Navigation Links
Discovery Leads to Way to Curb Anthrax Effect

Researchers have found a mechanism that anthrax bacteria use to elude the body’s defenses, which could lead to a drug or therapy// to lessen the effect of anthrax bacterial species Bacillus anthracis if used in a bioterrorism attack.

For the last four years, Dr. Rowe Byers, professor of microbiology, and Dr. Jean Arceneaux, associate professor of microbiology, have worked on the project that led to this discovery with scientists from the University of California,Berkeley and the Fred Hutchinson Cancer Research Center in Seattle. Assisting Byers and Arceneaux at UMC were Dr. Bianca Garner, currently a postdoctoral fellow in the Department of Medicine and Melissa Wilson, a graduate student in the Department of Microbiology.

A study of how bacteria steal iron from the body uncovered the mechanism that makes an end run around the body’s defense system. Byers said almost everything requires iron, even the anthrax organism.

“Organisms that cause infections have to find a way to get it from their hosts, in this case, humans. There is essentially no free iron available to a pathogen in a normal host. All of the host’s iron is functioning in enzymes or heme containing proteins, or is safely stored, with a small amount in transit bound to a protein called transferrin. Pathogenic bacteria like anthrax must tap into our normal iron flow to grow,” he said.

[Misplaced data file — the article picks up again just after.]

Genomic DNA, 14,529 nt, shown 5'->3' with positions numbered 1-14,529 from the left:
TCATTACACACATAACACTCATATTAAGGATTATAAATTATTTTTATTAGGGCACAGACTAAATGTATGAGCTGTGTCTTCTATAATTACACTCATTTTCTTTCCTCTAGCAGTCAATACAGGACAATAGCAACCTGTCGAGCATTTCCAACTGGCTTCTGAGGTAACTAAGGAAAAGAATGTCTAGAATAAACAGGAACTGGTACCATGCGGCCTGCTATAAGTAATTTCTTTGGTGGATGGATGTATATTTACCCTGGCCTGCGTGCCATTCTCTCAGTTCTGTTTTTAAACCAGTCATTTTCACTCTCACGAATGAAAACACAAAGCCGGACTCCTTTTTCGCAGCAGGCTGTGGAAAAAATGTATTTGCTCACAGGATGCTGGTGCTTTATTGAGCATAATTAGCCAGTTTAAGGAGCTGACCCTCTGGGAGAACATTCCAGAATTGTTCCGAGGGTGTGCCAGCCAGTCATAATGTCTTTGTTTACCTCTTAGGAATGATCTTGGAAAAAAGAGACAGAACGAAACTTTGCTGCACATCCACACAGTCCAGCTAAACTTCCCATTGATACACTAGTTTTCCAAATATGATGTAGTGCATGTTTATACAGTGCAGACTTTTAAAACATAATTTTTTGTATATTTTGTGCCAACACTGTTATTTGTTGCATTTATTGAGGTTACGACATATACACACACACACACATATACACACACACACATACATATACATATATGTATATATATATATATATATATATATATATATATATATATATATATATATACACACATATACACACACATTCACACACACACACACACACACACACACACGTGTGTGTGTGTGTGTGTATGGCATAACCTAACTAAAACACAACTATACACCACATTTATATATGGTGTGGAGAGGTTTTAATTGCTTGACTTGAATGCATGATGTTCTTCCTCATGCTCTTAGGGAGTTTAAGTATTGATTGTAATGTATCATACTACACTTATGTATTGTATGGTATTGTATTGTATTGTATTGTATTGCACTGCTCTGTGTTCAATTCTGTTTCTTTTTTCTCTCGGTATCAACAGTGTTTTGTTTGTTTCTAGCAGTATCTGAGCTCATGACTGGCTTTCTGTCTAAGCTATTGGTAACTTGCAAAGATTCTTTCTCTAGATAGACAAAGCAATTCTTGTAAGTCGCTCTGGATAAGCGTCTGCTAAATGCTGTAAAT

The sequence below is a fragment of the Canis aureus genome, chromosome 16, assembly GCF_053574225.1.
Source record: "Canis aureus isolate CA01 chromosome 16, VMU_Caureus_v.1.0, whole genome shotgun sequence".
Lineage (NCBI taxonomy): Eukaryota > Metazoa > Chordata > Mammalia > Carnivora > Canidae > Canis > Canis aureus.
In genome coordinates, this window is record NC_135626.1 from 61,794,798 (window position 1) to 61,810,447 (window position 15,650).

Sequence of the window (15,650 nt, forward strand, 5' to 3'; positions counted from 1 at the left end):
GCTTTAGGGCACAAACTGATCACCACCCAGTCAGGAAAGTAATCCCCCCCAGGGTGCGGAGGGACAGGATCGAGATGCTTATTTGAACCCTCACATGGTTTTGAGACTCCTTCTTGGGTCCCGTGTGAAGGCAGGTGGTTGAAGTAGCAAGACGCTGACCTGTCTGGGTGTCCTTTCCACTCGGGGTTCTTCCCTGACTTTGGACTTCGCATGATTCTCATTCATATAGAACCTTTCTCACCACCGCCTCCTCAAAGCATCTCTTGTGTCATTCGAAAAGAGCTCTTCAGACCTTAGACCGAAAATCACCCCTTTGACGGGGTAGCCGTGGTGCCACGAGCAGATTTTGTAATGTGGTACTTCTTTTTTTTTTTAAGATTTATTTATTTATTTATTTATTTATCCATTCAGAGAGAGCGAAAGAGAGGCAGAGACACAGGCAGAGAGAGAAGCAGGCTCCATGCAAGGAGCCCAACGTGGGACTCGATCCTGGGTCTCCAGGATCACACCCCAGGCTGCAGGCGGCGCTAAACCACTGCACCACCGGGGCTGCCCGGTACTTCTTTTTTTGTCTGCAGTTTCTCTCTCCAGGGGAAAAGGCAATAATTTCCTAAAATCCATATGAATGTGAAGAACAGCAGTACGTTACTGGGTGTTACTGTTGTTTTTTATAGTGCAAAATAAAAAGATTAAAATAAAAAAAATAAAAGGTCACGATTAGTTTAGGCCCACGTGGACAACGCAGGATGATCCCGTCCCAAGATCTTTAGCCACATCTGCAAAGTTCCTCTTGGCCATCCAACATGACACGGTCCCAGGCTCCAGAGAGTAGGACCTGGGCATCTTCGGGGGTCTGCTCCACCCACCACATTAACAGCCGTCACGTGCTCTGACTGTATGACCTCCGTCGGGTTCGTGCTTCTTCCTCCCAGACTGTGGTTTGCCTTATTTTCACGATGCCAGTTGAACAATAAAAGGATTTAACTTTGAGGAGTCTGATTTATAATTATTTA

Bacteria have several means to capture iron from a host. Production of iron binding agents called siderophores is one of the mechanisms by which bacteria take iron away from the body. In response, the body makes a protein called siderocalin, which binds and inactivates some siderophores.

Siderocalin is a major and recently discovered pillar of the host’s innate defense system against infectious diseases, Byers said.

On the other side of this tug-of-war over iron is the anthrax organism, which produces a unique siderophore, called petrobactin. It was first discovered in anthrax by the UMC group. Petrobactin is not bound by host siderocalin so its iron gathering ability isn’t stopped by the body’s production of siderocalin, thus enabling petrobactin to steal iron from the body. It’s referred to as the “stealth” siderophore.

“It evades detection, just like a stealth bomber. It gives anthrax a way to capture iron from the host,” Arceneaux said.

At this time, the only pathogenic bacteria known to produce the unusual siderophore petrobactin are anthrax and one of its close relatives.

“The idea is if you had a way to block or prevent production of petrobactin with some drug or therapy then you would have an antianthrax strategy that would be an effective way to treat infection. That is one reason this has been exciting,” Byers said.

The research also could lead to a way of detecting purposeful release of anthrax. If petrobactin is found, then there’s a presumption there was an anthrax attack with a bioweapon.

UMC has a Level 3 anthrax research laboratory and the exclusive ability of the UMC research group to produce petrobactin from Bacillus anthracis is one of the reasons why UC-Berkeley collaborated on the project. Everyone working in the lab here had to submit to an FBI profile and the laboratory had to be approved by the Centers for Disease Control. Great precautions are taken to ensure the safety of the lab and the MedicalCenter and to provide security for the agent of bioterrorism.